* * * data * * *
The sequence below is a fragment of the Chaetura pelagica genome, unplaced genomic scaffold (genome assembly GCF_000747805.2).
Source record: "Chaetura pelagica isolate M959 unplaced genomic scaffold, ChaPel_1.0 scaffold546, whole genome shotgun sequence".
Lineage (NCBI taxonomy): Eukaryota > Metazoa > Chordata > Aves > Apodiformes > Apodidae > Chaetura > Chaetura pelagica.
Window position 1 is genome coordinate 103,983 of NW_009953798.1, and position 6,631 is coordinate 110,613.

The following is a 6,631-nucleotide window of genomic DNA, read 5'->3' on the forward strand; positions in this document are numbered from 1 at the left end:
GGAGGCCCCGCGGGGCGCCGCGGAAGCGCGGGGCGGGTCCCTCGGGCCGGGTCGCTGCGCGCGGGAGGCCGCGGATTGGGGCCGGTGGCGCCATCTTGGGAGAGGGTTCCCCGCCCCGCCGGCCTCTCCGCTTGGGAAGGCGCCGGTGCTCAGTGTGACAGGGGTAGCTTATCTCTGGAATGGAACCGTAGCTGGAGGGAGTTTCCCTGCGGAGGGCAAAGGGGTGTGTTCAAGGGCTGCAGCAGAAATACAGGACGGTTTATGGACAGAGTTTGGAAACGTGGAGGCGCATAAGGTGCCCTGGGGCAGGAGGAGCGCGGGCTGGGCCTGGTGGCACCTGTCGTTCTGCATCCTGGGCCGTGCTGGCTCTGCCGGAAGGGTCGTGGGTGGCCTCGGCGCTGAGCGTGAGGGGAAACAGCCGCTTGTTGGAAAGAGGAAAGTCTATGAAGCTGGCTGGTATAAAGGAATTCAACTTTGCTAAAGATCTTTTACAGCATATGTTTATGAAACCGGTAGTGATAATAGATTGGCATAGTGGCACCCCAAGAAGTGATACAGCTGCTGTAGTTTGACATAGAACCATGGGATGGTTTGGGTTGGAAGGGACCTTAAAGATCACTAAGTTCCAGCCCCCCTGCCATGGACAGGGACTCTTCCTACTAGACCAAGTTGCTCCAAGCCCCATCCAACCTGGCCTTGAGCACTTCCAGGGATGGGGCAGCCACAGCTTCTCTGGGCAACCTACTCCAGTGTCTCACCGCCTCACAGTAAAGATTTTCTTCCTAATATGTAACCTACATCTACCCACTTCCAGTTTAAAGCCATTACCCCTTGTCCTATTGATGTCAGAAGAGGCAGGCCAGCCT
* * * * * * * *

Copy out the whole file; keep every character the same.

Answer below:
The sequence below is a fragment of the Chaetura pelagica genome, unplaced genomic scaffold (genome assembly GCF_000747805.2).
Source record: "Chaetura pelagica isolate M959 unplaced genomic scaffold, ChaPel_1.0 scaffold546, whole genome shotgun sequence".
Lineage (NCBI taxonomy): Eukaryota > Metazoa > Chordata > Aves > Apodiformes > Apodidae > Chaetura > Chaetura pelagica.
Window position 1 is genome coordinate 103,983 of NW_009953798.1, and position 6,631 is coordinate 110,613.

The following is a 6,631-nucleotide window of genomic DNA, read 5'->3' on the forward strand; positions in this document are numbered from 1 at the left end:
GGAGGCCCCGCGGGGCGCCGCGGAAGCGCGGGGCGGGTCCCTCGGGCCGGGTCGCTGCGCGCGGGAGGCCGCGGATTGGGGCCGGTGGCGCCATCTTGGGAGAGGGTTCCCCGCCCCGCCGGCCTCTCCGCTTGGGAAGGCGCCGGTGCTCAGTGTGACAGGGGTAGCTTATCTCTGGAATGGAACCGTAGCTGGAGGGAGTTTCCCTGCGGAGGGCAAAGGGGTGTGTTCAAGGGCTGCAGCAGAAATACAGGACGGTTTATGGACAGAGTTTGGAAACGTGGAGGCGCATAAGGTGCCCTGGGGCAGGAGGAGCGCGGGCTGGGCCTGGTGGCACCTGTCGTTCTGCATCCTGGGCCGTGCTGGCTCTGCCGGAAGGGTCGTGGGTGGCCTCGGCGCTGAGCGTGAGGGGAAACAGCCGCTTGTTGGAAAGAGGAAAGTCTATGAAGCTGGCTGGTATAAAGGAATTCAACTTTGCTAAAGATCTTTTACAGCATATGTTTATGAAACCGGTAGTGATAATAGATTGGCATAGTGGCACCCCAAGAAGTGATACAGCTGCTGTAGTTTGACATAGAACCATGGGATGGTTTGGGTTGGAAGGGACCTTAAAGATCACTAAGTTCCAGCCCCCCTGCCATGGACAGGGACTCTTCCTACTAGACCAAGTTGCTCCAAGCCCCATCCAACCTGGCCTTGAGCACTTCCAGGGATGGGGCAGCCACAGCTTCTCTGGGCAACCTACTCCAGTGTCTCACCGCCTCACAGTAAAGATTTTCTTCCTAATATGTAACCTACATCTACCCACTTCCAGTTTAAAGCCATTACCCCTTGTCCTATTGATGTCAGAAGAGGCAGGCCAGCCT